Doubt regarding evaluation of an indefinite integral

I need to evaluate an indefinite integral of the form $$I=\int\frac{x^5+2ax^3+a^2x-4a}{x^7+ax^5+2ax^4}dx=\int\frac{x^5+2ax^3+a^2x-4a}{x^4(x^3+ax+2a)}dx$$ I tried to factor the denominator to solve the integral as a partial fraction as follows: $$\frac{x^5+2ax^3+a^2x-4a}{x^4(x^3+ax+2a)}=\frac{A_1}{x}+\frac{A_2}{x^2}+\frac{A_3}{x^3}+\frac{A_4}{x^4}+\frac{A_5x^2+A_6x+A_7}{x^3+ax+2a}$$ I am doubtful about the last term of the above equation and I am not sure whether I am doing it correctly. This is because in most of the texts I referred, the denominator always contain terms of the form $$(ax^2+bx+c)^n$$ and not any cubic polynomial.

I just need to know whether my approach is correct or not. If I am wrong, what is the correct approach of solving such an integral?

N.B.: No need to solve the integral. I am asking only to know the correct way of solving the integral.

EDIT:

I tried to solve the integral using SageMath where the output obtained is as follows: $$\frac{{\left(a^{2} + 10 \, a + 8\right)} \log\left(x\right)}{8 \, a} - \frac{\int \frac{a^{3} + {\left(a^{2} + 10 \, a + 8\right)} x^{2} + 14 \, a^{2} - 2 \, {\left(a^{2} + 6 \, a\right)} x + 16 \, a}{x^{3} + a x + 2 \, a}\,{d x}}{8 \, a} + \frac{3 \, {\left(a + 2\right)} x^{2} - 3 \, {\left(a + 2\right)} x + 8}{12 \, x^{3}}$$ According to the manual of SageMath, this happens when an integral has no closed form. So, is there any way through which I can solve the integral?

• The method of partial fractions means you completely factor the denominator. Here, perhaps into a linear factor and a quadratic factor. (Or, perhaps better, into three linear factors, involving complex coefficients) But that will be a complicated thing from the cubic formula. So you would not want to do it by hand. – GEdgar Nov 18 '19 at 10:39
• @GEdgar I tried to solve the integral using SageMath. But since the integral has no closed form, the solution contains an expression that contains an integral itself. I had edited the question with the solution obtained using SageMath. Can you please help with other ways of dealing this problem? – Richard Nov 20 '19 at 7:32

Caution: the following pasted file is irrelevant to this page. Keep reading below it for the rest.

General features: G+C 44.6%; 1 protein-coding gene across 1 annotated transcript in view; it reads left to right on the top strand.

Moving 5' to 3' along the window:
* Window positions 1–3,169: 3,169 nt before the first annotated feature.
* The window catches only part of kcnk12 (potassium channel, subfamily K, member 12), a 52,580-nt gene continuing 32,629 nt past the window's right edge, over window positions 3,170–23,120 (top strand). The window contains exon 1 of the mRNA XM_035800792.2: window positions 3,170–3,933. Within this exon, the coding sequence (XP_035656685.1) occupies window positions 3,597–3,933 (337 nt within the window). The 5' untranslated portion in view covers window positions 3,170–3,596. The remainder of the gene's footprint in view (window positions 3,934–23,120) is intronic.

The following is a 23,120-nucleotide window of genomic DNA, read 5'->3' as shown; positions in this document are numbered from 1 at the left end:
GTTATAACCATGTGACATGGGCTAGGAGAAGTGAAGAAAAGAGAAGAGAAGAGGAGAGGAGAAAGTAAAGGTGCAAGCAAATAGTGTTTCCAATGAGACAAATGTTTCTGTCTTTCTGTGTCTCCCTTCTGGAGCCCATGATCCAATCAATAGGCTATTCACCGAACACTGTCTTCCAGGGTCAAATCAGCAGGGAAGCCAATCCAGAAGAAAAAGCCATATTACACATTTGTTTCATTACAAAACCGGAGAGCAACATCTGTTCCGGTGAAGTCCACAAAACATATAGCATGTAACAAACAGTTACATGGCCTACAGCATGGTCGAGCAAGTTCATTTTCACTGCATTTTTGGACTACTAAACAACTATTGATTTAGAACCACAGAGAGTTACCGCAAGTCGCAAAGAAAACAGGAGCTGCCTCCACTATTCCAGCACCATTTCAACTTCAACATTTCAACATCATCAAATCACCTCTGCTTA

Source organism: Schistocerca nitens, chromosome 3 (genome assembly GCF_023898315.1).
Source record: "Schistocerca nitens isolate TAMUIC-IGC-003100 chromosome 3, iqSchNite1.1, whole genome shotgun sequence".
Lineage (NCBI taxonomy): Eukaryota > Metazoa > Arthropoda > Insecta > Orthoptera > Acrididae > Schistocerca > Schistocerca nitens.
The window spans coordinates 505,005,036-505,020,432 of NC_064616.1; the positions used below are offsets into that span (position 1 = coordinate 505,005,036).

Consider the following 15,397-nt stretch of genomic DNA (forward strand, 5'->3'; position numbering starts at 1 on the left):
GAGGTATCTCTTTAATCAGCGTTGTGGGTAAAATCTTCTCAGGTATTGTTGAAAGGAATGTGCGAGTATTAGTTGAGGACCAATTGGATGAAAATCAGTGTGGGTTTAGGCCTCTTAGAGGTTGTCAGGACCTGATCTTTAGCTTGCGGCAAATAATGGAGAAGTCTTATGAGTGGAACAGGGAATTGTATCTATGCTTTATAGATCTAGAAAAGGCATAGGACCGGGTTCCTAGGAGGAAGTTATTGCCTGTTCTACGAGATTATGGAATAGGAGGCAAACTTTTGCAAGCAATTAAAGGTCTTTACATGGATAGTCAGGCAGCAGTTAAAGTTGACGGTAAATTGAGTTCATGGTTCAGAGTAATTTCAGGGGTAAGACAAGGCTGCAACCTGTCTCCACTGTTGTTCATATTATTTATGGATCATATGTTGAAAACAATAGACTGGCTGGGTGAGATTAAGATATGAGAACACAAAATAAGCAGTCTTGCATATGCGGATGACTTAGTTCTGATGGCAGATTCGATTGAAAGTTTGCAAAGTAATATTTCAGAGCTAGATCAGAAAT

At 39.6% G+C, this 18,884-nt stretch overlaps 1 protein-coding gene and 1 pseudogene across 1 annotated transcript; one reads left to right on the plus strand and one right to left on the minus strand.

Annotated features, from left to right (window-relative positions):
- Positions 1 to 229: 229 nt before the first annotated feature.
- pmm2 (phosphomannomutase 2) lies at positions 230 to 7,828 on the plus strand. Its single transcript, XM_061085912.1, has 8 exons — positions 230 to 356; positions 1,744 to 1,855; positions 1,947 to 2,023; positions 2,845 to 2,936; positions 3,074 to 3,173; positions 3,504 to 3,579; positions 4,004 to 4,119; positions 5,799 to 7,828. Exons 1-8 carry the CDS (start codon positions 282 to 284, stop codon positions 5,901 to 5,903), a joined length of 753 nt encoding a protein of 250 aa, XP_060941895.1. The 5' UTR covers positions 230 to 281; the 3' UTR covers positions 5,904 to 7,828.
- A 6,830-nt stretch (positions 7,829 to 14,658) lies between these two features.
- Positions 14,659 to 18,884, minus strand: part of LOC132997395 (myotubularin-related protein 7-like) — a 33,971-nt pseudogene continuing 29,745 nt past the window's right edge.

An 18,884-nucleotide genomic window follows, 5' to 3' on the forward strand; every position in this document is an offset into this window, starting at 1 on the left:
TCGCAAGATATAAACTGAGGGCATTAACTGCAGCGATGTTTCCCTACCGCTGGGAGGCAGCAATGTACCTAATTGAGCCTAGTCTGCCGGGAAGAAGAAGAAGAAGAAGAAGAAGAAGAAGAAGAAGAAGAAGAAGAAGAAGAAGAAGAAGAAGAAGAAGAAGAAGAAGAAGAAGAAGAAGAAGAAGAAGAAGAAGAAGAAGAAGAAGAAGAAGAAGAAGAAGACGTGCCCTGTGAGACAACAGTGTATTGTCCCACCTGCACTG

To complete the integration we need the last term $$\int \frac{a^{3} + {\left(a^{2} + 10 \, a + 8\right)} x^{2} + 14 \, a^{2} - 2 \, {\left(a^{2} + 6 \, a\right)} x + 16 \, a}{x^{3} + a x + 2 \, a}\,{d x}$$ Maple does it this way: $$\int \!{\frac { \left( {a}^{2}+10\,a+8 \right) {x}^{2}-2\, \left( {a}^ {2}+6\,a \right) x+{a}^{3}+14\,{a}^{2}+16\,a}{{x}^{3}+ax+2\,a}} \,{\rm d}x\\= \sum{\frac { {{\it \lambda}}^{2}{a}^{2}+10\,{{ \it \lambda}}^{2}a-2\,{\it \lambda}\,{a}^{2}+{a}^{3}+8\,{{\it \lambda}}^{2}-12\,{ \it \lambda}\,a+14\,{a}^{2}+16\,a }{3\,{{\it \lambda}}^{2}+a}}\;\log \left( x-{\it \lambda} \right)$$ Where the sum $$\displaystyle\sum$$ is the sum of three terms, one for each (possibly complex) solution of $$\lambda^3+2\lambda + 2a = 0$$ . As I said in the comment, you surely don't want to write out those solutions $$\lambda$$ in terms of radicals.
The three solutions of $$\lambda^3+2\lambda + 2a = 0$$ are $$\lambda_1 = {\frac { \left( -27\,a+3\,\sqrt {3}\sqrt {{a}^{2} \left( 27+a \right) } \right) ^{2/3}-3\,a}{3\sqrt [3]{-27\,a+3\,\sqrt {3}\sqrt {{a }^{2} \left( 27+a \right) }}}}, \\ \lambda_2 = {\frac {i\sqrt {3} \left( -27\,a+3 \,\sqrt {3}\sqrt {{a}^{2} \left( 27+a \right) } \right) ^{2/3}+3\,i \sqrt {3}a- \left( -27\,a+3\,\sqrt {3}\sqrt {{a}^{2} \left( 27+a \right) } \right) ^{2/3}+3\,a}{6\sqrt [3]{-27\,a+3\,\sqrt {3}\sqrt {{a }^{2} \left( 27+a \right) }}}}, \\ \lambda_3 = -{\frac {i\sqrt {3} \left( -27\,a+ 3\,\sqrt {3}\sqrt {{a}^{2} \left( 27+a \right) } \right) ^{2/3}+3\,i \sqrt {3}a+ \left( -27\,a+3\,\sqrt {3}\sqrt {{a}^{2} \left( 27+a \right) } \right) ^{2/3}-3\,a}{6\sqrt [3]{-27\,a+3\,\sqrt {3}\sqrt {{a }^{2} \left( 27+a \right) }}}}$$